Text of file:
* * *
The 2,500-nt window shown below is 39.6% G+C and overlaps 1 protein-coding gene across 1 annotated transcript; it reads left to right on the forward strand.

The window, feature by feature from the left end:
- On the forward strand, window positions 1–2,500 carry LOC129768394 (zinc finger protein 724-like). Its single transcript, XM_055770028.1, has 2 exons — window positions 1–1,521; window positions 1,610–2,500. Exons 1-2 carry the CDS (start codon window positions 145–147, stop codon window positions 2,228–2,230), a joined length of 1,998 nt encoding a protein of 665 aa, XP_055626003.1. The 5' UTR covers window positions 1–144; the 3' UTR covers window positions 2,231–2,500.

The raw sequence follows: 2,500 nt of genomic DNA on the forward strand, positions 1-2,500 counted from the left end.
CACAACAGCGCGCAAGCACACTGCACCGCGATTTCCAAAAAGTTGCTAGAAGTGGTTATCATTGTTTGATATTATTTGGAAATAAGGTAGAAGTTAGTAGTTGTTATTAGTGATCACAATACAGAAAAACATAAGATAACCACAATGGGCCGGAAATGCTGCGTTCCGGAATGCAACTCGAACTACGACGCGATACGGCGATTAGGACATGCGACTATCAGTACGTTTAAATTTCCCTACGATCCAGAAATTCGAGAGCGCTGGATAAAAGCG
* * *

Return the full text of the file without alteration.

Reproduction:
The 2,500-nt window shown below is 39.6% G+C and overlaps 1 protein-coding gene across 1 annotated transcript; it reads left to right on the forward strand.

The window, feature by feature from the left end:
- On the forward strand, window positions 1–2,500 carry LOC129768394 (zinc finger protein 724-like). Its single transcript, XM_055770028.1, has 2 exons — window positions 1–1,521; window positions 1,610–2,500. Exons 1-2 carry the CDS (start codon window positions 145–147, stop codon window positions 2,228–2,230), a joined length of 1,998 nt encoding a protein of 665 aa, XP_055626003.1. The 5' UTR covers window positions 1–144; the 3' UTR covers window positions 2,231–2,500.

The raw sequence follows: 2,500 nt of genomic DNA on the forward strand, positions 1-2,500 counted from the left end.
CACAACAGCGCGCAAGCACACTGCACCGCGATTTCCAAAAAGTTGCTAGAAGTGGTTATCATTGTTTGATATTATTTGGAAATAAGGTAGAAGTTAGTAGTTGTTATTAGTGATCACAATACAGAAAAACATAAGATAACCACAATGGGCCGGAAATGCTGCGTTCCGGAATGCAACTCGAACTACGACGCGATACGGCGATTAGGACATGCGACTATCAGTACGTTTAAATTTCCCTACGATCCAGAAATTCGAGAGCGCTGGATAAAAGCG